One of the most interesting topics when discussing the switch from coal to green energy is the price. This discussion was raised when US President Donald Trump decided to withdraw from the COP21 Paris Agreement.
What happened at the last general shareholders assembly of ExxonMobil needs to be noticed, as it is probably marking a symbolic change in the attitude of big investors towards the changing climate.
According to the terms of the Paris Agreement and United Nations estimates, the level of investment in renewable energies to avoid the catastrophic effects of global warming should rise to $1 trillion, against the $286 billion invested last year.
The number of new oil and gas discoveries made over the last few years has declined. And fears of oil shortages are regularly returning—reminiscent of previous alarms about the planet’s shrinking black-gold reserves. On several occasions, the International Energy Agency (IEA) also issued alerts about slowdowns in investment.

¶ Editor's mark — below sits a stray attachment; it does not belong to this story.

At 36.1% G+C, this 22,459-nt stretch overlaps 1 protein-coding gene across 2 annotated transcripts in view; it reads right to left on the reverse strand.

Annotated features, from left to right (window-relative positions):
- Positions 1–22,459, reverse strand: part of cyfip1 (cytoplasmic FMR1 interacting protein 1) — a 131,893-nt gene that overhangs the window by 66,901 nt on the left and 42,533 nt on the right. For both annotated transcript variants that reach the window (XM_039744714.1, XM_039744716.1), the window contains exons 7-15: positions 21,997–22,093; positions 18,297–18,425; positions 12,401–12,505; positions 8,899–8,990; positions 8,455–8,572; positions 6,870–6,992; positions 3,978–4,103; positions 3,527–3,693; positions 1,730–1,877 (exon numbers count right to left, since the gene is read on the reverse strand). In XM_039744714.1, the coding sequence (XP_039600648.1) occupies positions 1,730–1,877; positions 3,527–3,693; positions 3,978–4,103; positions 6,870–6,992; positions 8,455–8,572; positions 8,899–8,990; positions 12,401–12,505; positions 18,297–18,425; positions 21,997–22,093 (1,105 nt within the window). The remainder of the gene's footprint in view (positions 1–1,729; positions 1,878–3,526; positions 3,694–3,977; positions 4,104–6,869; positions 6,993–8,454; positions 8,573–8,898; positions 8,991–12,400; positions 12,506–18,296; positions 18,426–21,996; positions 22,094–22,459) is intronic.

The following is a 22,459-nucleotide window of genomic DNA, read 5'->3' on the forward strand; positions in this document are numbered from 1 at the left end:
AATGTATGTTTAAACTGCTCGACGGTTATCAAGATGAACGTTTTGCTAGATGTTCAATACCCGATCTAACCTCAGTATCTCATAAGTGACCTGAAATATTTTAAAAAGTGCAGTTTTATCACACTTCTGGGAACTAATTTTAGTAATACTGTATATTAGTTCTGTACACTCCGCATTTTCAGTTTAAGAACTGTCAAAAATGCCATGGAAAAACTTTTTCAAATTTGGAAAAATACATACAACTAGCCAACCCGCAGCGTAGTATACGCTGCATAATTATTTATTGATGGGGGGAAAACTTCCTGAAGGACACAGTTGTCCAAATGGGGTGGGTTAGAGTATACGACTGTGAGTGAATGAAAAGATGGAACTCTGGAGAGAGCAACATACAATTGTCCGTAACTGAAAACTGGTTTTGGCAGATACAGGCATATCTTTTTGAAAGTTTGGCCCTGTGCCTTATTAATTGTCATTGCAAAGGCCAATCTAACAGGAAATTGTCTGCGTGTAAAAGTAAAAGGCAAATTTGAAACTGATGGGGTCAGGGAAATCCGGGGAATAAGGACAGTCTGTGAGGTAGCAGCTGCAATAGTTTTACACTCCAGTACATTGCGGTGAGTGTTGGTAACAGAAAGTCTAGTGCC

Why has Exxon Mobil not written down the value of its assets at a time when oil prices have plunged by more than 60 percent since 2014? The US Securities and Exchange Commission is looking into the matter to see if the oil giant could be playing games
Brent crude prices have seen a consistent decline from well over $100 per barrel in 2014 to less than $30 from the beginning of 2016. Based on oil prices that had been rising for more than a decade prior to 2015,